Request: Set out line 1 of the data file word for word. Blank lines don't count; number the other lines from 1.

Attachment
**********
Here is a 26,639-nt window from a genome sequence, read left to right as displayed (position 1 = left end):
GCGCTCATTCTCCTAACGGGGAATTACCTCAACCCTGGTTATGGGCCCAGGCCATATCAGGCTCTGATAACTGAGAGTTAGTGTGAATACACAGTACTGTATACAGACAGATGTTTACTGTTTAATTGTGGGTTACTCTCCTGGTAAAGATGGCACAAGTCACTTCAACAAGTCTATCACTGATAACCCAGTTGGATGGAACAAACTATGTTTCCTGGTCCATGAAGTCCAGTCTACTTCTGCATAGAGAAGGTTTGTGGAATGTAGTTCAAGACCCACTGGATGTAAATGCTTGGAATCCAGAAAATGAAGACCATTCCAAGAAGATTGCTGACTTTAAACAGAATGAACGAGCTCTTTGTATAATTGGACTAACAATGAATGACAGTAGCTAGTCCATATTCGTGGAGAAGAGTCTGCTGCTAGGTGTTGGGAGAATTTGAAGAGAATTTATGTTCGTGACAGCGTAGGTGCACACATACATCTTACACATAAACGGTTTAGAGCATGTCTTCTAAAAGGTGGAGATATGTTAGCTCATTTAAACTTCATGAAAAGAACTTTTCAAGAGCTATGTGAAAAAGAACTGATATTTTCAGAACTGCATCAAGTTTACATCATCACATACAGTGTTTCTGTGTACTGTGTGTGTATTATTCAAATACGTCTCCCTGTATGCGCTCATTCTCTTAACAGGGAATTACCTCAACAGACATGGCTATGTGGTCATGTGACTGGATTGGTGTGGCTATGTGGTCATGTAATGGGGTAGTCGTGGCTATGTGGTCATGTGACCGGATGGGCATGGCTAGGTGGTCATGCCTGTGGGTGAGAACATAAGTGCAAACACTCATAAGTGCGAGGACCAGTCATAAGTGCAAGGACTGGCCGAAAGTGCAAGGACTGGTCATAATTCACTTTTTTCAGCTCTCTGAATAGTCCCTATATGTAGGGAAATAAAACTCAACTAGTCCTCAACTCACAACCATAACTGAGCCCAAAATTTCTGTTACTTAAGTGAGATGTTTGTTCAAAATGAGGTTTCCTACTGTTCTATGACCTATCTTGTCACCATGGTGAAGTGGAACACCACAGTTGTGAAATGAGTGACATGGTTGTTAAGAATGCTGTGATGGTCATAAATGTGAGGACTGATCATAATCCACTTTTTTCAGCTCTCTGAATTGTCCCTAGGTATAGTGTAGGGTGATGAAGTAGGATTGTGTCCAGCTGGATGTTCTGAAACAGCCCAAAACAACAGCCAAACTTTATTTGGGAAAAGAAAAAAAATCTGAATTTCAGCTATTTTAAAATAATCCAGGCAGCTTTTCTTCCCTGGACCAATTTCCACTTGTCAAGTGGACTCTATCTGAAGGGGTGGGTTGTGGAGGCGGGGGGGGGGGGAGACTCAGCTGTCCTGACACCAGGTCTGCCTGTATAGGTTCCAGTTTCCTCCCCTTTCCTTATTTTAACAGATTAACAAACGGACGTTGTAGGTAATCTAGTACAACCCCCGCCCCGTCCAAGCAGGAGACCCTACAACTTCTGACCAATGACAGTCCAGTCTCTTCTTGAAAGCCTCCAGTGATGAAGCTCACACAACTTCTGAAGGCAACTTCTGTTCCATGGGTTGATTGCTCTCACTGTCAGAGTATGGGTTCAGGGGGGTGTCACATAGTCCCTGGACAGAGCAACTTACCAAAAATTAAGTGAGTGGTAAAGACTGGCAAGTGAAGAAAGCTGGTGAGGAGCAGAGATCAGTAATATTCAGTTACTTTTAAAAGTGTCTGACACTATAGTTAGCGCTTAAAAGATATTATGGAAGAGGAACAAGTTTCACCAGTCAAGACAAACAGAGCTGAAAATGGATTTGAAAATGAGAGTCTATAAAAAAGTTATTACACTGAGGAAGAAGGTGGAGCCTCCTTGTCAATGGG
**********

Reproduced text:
Here is a 26,639-nt window from a genome sequence, read left to right as displayed (position 1 = left end):